Thursday, October 19, 2017

Travel writer Dave Barry said, “It is inhumane, in my opinion, to force people who have a genuine medical need for coffee to wait in line behind people who apparently view it as some kind of recreational activity”. Billions would agree. After all, second to water, coffee is the most consumed beverage in the world, beating out wine, Coca Cola, beer, orange juice, and tea. It’s also the most traded commodity on the planet.

How well do you know your coffee history trivia? Test your ability to separate the beans from the granules with these surprising did you know coffee facts.

1.Goats in Africa discovered coffee

Historians suggest that coffee imbibing first took place in Ethiopia. According to legend, a ninth-century goat herder named Kaldi was kept up all night by his goats bleating and dancing about the place after they consumed red coffee berries.

Shortly thereafter, some local monks tried the berries and discovered that they were able to pray for longer. The use of coffee berries spread to other monasteries and energised more monks. Coffee began its spread throughout the world but it wasn’t until the thirteenth century that people began to roast coffee beans, signalling the first step in the coffee making process, as we know it today.

2.Coffee was originally chewed not sipped

Initially coffee berries were ground, mixed with animal fat and fashioned into bite-sized edible balls. These snacks were chewed and ingested for nutrition and energy during hunts, while farming and on long journeys.

3.Dying for a cup of coffee

Coffee has been banned at various turns throughout history for everything from being satanic to inspiring radical thinking. One such ban by Italian clergyman in the sixteenth-century was overturned by Pope Clement VII because he couldn’t do without his beloved coffee. He even had it baptised. 

Apparently, Ottoman leader Murad IV created the first known official punishments for coffee transgression in the 1620s. These included beatings and being hurled into the sea.

In the mid 1700s, the Swedish government declared not just coffee illegal but cups and saucers too.

4.Beer not coffee with breakfast

A couple of decades later, Frederick the Great of Prussia became increasingly concerned about the effects of coffee. It is said that he believed that it interfered with his soldiers’ dependability and with the country’s beer consumption. Issuing a manifesto declaring the superiority of beer over wine, he argued that alcohol would replace caffeine at the breakfast table.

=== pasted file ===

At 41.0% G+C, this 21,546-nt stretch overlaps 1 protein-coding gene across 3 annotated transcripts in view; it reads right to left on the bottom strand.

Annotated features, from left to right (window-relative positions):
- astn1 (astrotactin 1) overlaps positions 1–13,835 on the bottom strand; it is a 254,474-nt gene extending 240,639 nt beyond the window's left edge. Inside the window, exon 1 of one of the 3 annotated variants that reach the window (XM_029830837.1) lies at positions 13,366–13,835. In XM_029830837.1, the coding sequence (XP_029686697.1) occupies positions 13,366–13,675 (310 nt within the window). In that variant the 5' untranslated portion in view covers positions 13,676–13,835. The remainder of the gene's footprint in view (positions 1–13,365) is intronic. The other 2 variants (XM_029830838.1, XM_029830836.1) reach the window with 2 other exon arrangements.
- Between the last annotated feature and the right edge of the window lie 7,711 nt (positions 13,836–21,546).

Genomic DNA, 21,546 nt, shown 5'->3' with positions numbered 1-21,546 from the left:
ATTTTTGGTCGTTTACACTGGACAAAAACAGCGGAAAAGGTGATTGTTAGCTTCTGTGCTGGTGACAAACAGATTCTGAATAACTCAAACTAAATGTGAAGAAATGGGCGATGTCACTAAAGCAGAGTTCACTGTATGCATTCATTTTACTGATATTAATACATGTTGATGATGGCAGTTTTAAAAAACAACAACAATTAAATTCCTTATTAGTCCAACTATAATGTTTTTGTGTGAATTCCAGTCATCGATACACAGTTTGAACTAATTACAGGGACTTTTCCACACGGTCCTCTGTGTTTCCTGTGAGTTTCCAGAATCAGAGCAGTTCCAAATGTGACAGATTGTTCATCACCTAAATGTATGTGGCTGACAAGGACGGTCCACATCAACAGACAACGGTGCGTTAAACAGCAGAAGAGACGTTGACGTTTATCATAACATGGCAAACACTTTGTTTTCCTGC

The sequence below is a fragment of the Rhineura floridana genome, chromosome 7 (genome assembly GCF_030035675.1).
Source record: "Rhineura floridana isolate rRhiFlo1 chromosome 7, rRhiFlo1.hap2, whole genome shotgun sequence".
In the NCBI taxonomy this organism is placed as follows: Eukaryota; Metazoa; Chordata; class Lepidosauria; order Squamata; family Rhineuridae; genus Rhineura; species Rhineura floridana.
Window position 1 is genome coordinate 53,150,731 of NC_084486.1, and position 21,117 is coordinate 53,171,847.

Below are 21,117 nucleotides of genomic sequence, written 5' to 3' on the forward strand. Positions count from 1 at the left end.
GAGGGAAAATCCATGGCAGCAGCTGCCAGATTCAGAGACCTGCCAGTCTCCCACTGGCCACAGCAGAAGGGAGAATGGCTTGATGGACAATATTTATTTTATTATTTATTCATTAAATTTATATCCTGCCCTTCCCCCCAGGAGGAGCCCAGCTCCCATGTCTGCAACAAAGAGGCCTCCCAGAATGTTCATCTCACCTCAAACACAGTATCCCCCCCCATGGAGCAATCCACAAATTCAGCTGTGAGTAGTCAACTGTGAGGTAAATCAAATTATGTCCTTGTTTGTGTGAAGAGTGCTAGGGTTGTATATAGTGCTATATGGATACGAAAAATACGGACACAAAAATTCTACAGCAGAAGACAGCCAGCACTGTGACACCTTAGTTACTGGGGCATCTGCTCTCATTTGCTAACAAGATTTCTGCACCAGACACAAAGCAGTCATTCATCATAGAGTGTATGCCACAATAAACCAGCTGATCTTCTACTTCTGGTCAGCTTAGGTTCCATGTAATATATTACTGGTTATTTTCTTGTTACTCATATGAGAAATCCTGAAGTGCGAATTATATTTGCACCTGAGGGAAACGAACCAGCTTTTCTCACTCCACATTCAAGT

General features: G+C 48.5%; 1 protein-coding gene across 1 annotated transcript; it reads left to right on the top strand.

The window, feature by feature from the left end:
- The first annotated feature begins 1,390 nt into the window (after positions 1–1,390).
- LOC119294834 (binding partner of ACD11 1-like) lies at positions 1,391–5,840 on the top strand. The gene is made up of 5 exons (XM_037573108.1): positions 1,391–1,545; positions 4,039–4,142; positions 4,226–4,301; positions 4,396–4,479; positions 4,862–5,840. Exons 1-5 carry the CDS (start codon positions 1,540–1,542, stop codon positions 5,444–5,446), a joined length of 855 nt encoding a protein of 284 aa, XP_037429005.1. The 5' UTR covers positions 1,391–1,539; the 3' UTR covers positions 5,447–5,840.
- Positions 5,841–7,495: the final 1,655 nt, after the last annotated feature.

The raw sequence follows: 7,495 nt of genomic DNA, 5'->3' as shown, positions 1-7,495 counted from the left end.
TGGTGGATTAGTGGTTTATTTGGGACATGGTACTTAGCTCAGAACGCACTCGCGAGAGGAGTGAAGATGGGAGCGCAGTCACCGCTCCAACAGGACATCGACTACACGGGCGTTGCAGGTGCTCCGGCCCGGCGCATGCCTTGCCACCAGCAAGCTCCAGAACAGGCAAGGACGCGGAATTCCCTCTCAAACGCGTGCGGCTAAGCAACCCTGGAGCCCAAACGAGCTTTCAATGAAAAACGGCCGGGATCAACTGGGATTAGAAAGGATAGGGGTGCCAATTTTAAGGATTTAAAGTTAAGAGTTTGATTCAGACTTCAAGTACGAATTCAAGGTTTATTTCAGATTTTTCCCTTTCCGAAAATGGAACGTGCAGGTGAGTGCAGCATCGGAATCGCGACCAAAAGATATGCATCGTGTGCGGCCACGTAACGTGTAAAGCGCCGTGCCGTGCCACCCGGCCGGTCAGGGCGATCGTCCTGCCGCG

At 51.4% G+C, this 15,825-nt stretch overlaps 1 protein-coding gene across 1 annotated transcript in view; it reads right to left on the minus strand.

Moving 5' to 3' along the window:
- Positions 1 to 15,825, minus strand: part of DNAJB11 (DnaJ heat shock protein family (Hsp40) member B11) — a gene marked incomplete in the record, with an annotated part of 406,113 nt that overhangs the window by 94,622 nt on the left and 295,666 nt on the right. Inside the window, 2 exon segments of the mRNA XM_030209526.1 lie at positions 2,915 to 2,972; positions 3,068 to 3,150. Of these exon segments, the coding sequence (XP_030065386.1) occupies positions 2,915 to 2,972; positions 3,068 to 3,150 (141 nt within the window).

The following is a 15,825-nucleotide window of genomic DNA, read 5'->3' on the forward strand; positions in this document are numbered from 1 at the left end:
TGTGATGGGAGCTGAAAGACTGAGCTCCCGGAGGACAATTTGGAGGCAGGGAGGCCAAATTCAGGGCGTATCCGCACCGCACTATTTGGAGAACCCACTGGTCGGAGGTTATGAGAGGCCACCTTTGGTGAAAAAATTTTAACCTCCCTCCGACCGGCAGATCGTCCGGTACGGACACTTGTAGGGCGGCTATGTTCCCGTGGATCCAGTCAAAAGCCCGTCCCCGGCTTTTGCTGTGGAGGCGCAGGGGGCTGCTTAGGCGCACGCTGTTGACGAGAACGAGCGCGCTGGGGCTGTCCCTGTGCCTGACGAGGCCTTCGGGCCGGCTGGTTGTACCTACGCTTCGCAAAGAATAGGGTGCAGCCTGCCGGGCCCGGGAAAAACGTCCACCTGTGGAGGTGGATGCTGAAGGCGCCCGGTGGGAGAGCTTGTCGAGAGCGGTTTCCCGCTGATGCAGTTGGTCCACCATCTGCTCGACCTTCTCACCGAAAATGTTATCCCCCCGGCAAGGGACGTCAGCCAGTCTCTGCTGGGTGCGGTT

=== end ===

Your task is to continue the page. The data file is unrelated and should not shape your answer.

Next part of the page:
But you can’t keep a man from his coffee and the illegal trade in coffee flourished. So the wily king ordered a special task force to identify and summarily deal with coffee smugglers. The task force was allegedly known as the Kaffee Schnuffler.

5.Beethoven’s coffee bombs

Beethoven is best known for his nine symphonies, but not as well known for his peculiar coffee preparation habits. Unable to begin his day without enjoying a cup of coffee (nothing peculiar about that) he would count his coffee beans, insisting on 60 per cup. This is still not all that peculiar for those in the know, as 60 beans is a mere 10 beans more than the average cup contains.

However, he would simply grind the beans up and pour boiling water over them. Thus, in comparison to modern coffee, which goes through various processes, the caffeine quantity in Beethoven’s cup would have been sufficient to have your heart detonate in your chest.

6.Coffee bean or coffee fruit?

Interestingly, while resembling a bean, coffee ‘beans’ are actually berry pits or seeds. The obvious questions is so what? Does it make a difference if we refer to it as a bean or a seed? Surely coffee is coffee no matter how we label the bean or seed from whence it comes?

Actually, it does make a difference. You may be surprised to discover how different coffee can taste when it is light roasted. In dark roasted coffee the main flavour is the roast. Light roasted coffee yields more delicate, floral and fruity notes. But the best part is this: Regardless of your preference for light, medium or dark roasted coffee you can happily consume your java any way you like without being hunted by coffee Schnufflers or being thrown into the sea.

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